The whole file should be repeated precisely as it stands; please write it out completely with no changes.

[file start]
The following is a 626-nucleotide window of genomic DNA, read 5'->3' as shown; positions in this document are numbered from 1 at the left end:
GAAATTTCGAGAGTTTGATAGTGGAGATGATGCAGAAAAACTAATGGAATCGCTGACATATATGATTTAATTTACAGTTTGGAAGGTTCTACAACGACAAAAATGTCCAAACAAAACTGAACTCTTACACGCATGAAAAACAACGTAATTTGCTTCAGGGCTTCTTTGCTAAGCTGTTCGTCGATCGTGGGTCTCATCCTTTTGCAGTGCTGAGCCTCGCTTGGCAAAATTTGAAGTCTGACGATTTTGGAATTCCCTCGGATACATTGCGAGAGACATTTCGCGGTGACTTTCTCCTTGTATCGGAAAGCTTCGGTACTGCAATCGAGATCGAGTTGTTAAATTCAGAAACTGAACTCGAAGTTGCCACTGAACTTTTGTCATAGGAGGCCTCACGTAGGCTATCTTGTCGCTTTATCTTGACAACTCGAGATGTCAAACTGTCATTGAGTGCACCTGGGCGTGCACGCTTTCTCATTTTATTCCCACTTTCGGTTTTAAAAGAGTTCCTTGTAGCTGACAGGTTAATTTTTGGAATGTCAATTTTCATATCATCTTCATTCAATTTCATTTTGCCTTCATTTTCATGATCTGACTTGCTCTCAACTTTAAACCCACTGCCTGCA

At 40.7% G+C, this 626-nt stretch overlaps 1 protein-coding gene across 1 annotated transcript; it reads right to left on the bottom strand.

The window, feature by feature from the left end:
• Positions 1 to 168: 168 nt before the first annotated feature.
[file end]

The following is a 626-nucleotide window of genomic DNA, read 5'->3' as shown; positions in this document are numbered from 1 at the left end:
GAAATTTCGAGAGTTTGATAGTGGAGATGATGCAGAAAAACTAATGGAATCGCTGACATATATGATTTAATTTACAGTTTGGAAGGTTCTACAACGACAAAAATGTCCAAACAAAACTGAACTCTTACACGCATGAAAAACAACGTAATTTGCTTCAGGGCTTCTTTGCTAAGCTGTTCGTCGATCGTGGGTCTCATCCTTTTGCAGTGCTGAGCCTCGCTTGGCAAAATTTGAAGTCTGACGATTTTGGAATTCCCTCGGATACATTGCGAGAGACATTTCGCGGTGACTTTCTCCTTGTATCGGAAAGCTTCGGTACTGCAATCGAGATCGAGTTGTTAAATTCAGAAACTGAACTCGAAGTTGCCACTGAACTTTTGTCATAGGAGGCCTCACGTAGGCTATCTTGTCGCTTTATCTTGACAACTCGAGATGTCAAACTGTCATTGAGTGCACCTGGGCGTGCACGCTTTCTCATTTTATTCCCACTTTCGGTTTTAAAAGAGTTCCTTGTAGCTGACAGGTTAATTTTTGGAATGTCAATTTTCATATCATCTTCATTCAATTTCATTTTGCCTTCATTTTCATGATCTGACTTGCTCTCAACTTTAAACCCACTGCCTGCA

At 40.7% G+C, this 626-nt stretch overlaps 1 protein-coding gene across 1 annotated transcript; it reads right to left on the bottom strand.

The window, feature by feature from the left end:
• Positions 1 to 168: 168 nt before the first annotated feature.